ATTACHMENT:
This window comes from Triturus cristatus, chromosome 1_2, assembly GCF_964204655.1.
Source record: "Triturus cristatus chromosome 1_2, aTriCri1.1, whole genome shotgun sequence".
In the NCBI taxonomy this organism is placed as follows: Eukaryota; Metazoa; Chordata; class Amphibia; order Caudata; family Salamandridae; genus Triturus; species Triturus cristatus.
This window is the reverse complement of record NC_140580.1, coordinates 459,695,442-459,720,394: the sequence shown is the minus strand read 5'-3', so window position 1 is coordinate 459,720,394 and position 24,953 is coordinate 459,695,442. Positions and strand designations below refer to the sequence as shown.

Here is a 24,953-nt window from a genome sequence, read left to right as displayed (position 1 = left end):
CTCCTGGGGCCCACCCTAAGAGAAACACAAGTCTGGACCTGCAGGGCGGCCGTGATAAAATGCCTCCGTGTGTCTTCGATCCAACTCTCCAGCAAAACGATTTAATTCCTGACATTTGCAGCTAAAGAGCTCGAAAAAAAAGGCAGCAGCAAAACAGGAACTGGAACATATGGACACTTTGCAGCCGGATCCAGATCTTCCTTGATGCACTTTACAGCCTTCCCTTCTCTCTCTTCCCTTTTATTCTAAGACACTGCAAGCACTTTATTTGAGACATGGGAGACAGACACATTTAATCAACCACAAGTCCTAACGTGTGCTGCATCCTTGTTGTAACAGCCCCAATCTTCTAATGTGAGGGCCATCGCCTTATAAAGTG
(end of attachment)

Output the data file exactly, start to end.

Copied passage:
This window comes from Triturus cristatus, chromosome 1_2, assembly GCF_964204655.1.
Source record: "Triturus cristatus chromosome 1_2, aTriCri1.1, whole genome shotgun sequence".
In the NCBI taxonomy this organism is placed as follows: Eukaryota; Metazoa; Chordata; class Amphibia; order Caudata; family Salamandridae; genus Triturus; species Triturus cristatus.
This window is the reverse complement of record NC_140580.1, coordinates 459,695,442-459,720,394: the sequence shown is the minus strand read 5'-3', so window position 1 is coordinate 459,720,394 and position 24,953 is coordinate 459,695,442. Positions and strand designations below refer to the sequence as shown.

Here is a 24,953-nt window from a genome sequence, read left to right as displayed (position 1 = left end):
CTCCTGGGGCCCACCCTAAGAGAAACACAAGTCTGGACCTGCAGGGCGGCCGTGATAAAATGCCTCCGTGTGTCTTCGATCCAACTCTCCAGCAAAACGATTTAATTCCTGACATTTGCAGCTAAAGAGCTCGAAAAAAAAGGCAGCAGCAAAACAGGAACTGGAACATATGGACACTTTGCAGCCGGATCCAGATCTTCCTTGATGCACTTTACAGCCTTCCCTTCTCTCTCTTCCCTTTTATTCTAAGACACTGCAAGCACTTTATTTGAGACATGGGAGACAGACACATTTAATCAACCACAAGTCCTAACGTGTGCTGCATCCTTGTTGTAACAGCCCCAATCTTCTAATGTGAGGGCCATCGCCTTATAAAGTG